Other planned changes include the addition of a 6-foot-tall, 488-foot-long black vinyl fence with four 6-foot-tall pedestrian gates, which would be located at the corners of the futsal court adjoined to the basketball court, according to a provided layout.
FCPS also intends to paint logos on the courts for itself, Vienna Youth Soccer, and Cedar Lane’s panther mascot.
The application was approved 5-0, according to the BAR clerk.
Earlier this year, the Vienna Board of Architectural Review approved similar upgrades for the basketball court at nearby Cunningham Park Elementary School.
Fairfax County Public Schools has made several bus stop changes in the Oakton area after conducting a safety review of the Blake Lane corridor.
Announced today (Friday), the school system has moved 22 stops away from Blake Lane in response to safety concerns after a driver hit three Oakton High School students at the Five Oaks Road intersection on June 7 — one of the last days of the 2021-2022 school year.
Two of the students died, while the third was hospitalized with significant injuries.
The changes will be in effect when the 2022-2023 school year launches on Monday (Aug. 22).
“Our community cares deeply about student safety, and we are grateful for their continued advocacy for increased precautions along the Blake Lane corridor,” said Karl Frisch, who represents Providence District on the Fairfax County School Board. “Moving these bus stops will enhance student safety while local and state partners continue working together to mitigate speeding and other traffic concerns in the area.”
Frisch says the stops have been relocated so that no students will have to wait on Blake Lane, but six stops will still be on the roadway, where side streets lack the capacity for the bus to turn around:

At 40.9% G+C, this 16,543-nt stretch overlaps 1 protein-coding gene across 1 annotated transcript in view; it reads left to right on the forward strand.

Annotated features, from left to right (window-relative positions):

In the past, these students have waited on Blake Lane until the bus stops 50 feet from the intersection. Beginning the first day of school, August 22, students will assemble and wait for the bus on the side street and at least 50 feet away from Blake Lane, not on Blake Lane itself. When the bus arrives, the driver will ensure all traffic is stopped and motion the students to approach the stopped bus to board. In addition, the Office of Safety and Security (OSS) will recommend the installation of marked crosswalks on the intersecting side streets of Blake Lane as part of a VDOT safety review.
Fairfax resident Usman Shahid, the alleged driver in the June crash, has been charged with involuntary manslaughter. A new graduate of Oakton High School, he was driving 81 mph in the 35 mph zone when he hit the students, who were on a sidewalk, police said.
With residents pointing out longstanding safety issues on Blake Lane, the Fairfax County Board of Supervisors voted earlier this month to expand the area where drivers face an additional $200 fine for speeding. The county is also looking at acquiring more “Know Your Speed” devices and introducing speed cameras near schools.